Thursday, February 12, 2015

The Motivation to Practice



If a child desires to be a great piano player, he/she must practice.  It is the only way.  It does not matter if the child happens to be highly intelligent, highly talented, or has a better than average memory.   This is not what it takes to become a great piano player.  It takes practice.

All piano players, great, and not so great, have one thing in common – they have to practice. It was once believed that in order to become an expert, the student must spend 10,000 hours on nurturing his/her talent.  It has to be done every day.  If a child spends one hour a day playing the piano, that would be 365 hours per year.   At that rate, it would take 27.40 years to become an expert player. 
However, if the child spent two hours a day, that would be it would only take 13.70 years to become an expert.  Experts are now questioning this theory.  It is important for the child to practice, but experts also agree that the better piano players have talent which makes them better players.

When parents and their children agree that the child should take music lessons, they need to decide on the goals they want the child to achieve and how much time the child should spend on achieving that goal.  It could save the parent time, money, and heartache in the event the child decides he no longer wants to pursue the goal.

When discussing music lessons with a child, it is important to explain to the child why they are having lessons, why it is important to practice, and the parents’ expectations when it comes to the child practicing their lessons.  If both parents and child understand the importance of practice, the child is more likely to engage in practice.   The child must also know what the practice schedule is and must be reminded to practice.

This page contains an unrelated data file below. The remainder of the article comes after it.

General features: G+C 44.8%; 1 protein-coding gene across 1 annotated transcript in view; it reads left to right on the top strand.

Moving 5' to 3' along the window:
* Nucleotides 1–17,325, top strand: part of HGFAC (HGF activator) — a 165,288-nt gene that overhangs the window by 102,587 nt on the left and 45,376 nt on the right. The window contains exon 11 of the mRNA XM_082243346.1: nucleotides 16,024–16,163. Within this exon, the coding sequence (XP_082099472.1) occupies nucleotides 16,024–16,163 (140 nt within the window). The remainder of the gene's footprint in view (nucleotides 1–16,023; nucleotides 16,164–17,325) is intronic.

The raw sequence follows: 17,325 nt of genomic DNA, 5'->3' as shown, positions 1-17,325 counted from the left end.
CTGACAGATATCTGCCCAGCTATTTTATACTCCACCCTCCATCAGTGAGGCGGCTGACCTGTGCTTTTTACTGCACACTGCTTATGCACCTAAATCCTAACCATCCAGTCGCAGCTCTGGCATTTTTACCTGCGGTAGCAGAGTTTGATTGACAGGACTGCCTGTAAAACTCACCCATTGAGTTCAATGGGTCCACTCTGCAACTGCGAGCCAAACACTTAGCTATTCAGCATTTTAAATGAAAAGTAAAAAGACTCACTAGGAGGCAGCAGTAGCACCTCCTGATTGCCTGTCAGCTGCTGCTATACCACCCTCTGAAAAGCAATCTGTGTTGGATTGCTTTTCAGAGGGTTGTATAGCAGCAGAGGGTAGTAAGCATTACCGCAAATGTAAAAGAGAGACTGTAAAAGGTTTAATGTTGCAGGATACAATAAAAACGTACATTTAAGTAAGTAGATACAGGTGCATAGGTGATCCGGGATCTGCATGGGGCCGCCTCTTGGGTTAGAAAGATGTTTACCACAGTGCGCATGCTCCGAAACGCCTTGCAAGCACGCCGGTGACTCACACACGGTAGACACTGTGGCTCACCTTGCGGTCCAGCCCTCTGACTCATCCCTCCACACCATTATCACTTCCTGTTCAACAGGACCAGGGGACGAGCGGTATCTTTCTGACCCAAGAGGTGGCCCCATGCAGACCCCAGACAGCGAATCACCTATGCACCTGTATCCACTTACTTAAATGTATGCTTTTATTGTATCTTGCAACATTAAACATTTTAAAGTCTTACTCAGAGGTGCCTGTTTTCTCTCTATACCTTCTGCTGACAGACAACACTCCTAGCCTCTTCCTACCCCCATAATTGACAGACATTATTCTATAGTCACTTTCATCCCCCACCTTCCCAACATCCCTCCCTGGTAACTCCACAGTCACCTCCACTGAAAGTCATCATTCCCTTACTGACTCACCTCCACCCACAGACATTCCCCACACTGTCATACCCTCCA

I believe it is important to consider the child’s feelings, also.  If the child is not as delighted as the parents are for the child to take the lessons, the child will not engage in practice because he/she is not interested.  I have witnessed this happen too many times.  The parents have to explore their reasons for wanting the child play the piano.  Is the parent unknowingly trying to live vicariously through the child?

A music education will benefit the child, but if there is no talent, it is a waste of time investing in the child by giving her/him an instrument which will only gather dust.  The parents would be better off trying to determine if there is some other talent or talents which the child has.  The child will benefit more by developing the talent that he/she already has.

If the child is involved in too many activities, the child may be overwhelmed with trying another activity such as regular practice.  It is good to have children involved in extracurricular activities.   However, if there are too many activities, the child may not have time for practice.  Therefore, it is important to assess the number of activities the child is engaged in and how important each one is to the development of the child.  It is also important for children to spend time on homework and study.

Although practice is important, expert piano players, as all other talented individuals have ways of memorizing and storing information in their brains which help them to remember how to perform certain functions.  These ways are superior to most people and will enable them to become better piano players.  The degree to which children are able to store information in their brains will enable them to become great piano players.


In conclusion, children must have a consistent practice regime in order to become great piano players and need guidance from the parents in adhering to a practice schedule.

2 comments:

  1. Great post. I've been playing piano since I was very young. I took lessons for years but don't practice very often anymore. Still it seems like when I do play, it's like I never left it.

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  2. Great! You should play more often, if that is the case. Thanks for responding.

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